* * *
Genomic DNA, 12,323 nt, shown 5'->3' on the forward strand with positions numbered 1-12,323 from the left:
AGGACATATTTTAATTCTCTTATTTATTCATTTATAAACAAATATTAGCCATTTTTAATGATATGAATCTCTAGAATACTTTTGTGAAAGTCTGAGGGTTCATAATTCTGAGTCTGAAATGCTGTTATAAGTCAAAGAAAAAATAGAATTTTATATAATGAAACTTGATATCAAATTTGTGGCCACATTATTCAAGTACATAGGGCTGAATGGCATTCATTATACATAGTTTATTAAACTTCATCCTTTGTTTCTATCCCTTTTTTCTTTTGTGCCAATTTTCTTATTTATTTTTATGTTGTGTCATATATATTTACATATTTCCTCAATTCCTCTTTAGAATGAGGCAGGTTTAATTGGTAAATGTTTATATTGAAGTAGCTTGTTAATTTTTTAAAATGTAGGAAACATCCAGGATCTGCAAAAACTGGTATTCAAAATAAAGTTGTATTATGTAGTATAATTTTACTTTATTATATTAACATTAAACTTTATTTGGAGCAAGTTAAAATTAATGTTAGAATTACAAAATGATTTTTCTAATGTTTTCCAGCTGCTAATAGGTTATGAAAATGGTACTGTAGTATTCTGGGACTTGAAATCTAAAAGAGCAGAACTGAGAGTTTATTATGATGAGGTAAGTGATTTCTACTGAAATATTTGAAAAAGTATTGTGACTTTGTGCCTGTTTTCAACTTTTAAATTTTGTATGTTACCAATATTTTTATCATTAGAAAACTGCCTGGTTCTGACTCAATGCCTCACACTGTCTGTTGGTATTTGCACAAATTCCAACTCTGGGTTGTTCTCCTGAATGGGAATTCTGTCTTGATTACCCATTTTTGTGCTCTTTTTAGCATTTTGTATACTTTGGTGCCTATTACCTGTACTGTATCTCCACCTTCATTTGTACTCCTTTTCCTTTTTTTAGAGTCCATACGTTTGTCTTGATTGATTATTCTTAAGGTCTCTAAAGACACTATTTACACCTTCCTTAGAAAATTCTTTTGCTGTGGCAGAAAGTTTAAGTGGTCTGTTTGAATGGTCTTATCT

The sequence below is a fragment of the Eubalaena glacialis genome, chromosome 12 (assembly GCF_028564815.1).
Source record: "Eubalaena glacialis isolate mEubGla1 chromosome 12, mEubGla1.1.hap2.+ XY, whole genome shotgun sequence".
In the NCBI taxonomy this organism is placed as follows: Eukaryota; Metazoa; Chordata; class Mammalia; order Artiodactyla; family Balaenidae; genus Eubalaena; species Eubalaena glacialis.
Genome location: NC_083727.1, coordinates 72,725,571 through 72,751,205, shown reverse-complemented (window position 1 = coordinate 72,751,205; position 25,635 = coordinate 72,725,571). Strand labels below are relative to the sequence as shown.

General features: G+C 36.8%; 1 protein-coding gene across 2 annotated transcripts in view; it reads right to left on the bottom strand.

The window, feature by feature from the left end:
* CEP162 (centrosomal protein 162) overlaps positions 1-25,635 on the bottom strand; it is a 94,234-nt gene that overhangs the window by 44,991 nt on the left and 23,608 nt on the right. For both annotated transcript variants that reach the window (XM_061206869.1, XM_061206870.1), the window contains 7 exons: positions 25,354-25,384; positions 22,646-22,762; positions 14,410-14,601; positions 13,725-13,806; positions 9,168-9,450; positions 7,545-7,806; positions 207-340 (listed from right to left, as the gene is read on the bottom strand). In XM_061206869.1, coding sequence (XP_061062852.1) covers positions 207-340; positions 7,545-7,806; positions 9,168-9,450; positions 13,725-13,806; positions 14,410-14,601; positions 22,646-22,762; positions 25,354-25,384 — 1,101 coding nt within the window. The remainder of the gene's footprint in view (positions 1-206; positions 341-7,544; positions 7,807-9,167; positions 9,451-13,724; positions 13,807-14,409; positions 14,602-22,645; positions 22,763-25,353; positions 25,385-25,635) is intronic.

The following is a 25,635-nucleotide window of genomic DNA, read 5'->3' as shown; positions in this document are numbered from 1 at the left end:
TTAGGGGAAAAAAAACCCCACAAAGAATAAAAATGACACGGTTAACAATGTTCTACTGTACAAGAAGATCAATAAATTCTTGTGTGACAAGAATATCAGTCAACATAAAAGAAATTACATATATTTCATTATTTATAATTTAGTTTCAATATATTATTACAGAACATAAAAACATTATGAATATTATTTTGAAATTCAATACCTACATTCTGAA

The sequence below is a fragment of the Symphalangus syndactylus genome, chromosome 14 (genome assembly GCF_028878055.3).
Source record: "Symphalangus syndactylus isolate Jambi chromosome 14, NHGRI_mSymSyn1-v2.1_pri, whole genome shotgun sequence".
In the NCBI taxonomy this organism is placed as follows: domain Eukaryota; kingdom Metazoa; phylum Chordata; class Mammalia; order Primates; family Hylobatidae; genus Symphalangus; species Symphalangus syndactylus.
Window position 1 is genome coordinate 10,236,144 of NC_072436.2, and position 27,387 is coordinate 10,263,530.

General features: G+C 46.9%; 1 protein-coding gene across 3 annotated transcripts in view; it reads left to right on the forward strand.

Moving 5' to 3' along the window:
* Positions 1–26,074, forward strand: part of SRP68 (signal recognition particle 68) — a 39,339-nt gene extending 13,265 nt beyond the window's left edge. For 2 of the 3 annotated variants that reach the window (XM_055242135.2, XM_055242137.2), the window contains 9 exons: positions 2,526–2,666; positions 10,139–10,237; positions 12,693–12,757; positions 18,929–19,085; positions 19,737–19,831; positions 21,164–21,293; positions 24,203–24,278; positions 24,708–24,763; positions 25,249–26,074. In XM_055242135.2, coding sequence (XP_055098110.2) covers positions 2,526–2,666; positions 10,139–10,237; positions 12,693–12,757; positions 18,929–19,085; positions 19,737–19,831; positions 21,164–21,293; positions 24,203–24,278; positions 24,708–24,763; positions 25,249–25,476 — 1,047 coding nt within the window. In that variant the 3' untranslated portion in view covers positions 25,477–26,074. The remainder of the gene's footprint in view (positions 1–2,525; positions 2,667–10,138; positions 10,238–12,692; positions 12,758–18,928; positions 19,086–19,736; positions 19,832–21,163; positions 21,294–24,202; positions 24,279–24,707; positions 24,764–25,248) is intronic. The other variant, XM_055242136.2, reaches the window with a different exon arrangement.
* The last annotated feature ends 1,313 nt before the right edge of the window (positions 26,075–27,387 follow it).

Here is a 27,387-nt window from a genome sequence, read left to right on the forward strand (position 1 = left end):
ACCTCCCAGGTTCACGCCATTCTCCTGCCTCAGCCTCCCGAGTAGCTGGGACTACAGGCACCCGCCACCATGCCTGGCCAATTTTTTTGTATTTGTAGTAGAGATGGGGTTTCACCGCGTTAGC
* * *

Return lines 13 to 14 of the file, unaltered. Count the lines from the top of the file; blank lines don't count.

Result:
Source record: "Symphalangus syndactylus isolate Jambi chromosome 14, NHGRI_mSymSyn1-v2.1_pri, whole genome shotgun sequence".
In the NCBI taxonomy this organism is placed as follows: domain Eukaryota; kingdom Metazoa; phylum Chordata; class Mammalia; order Primates; family Hylobatidae; genus Symphalangus; species Symphalangus syndactylus.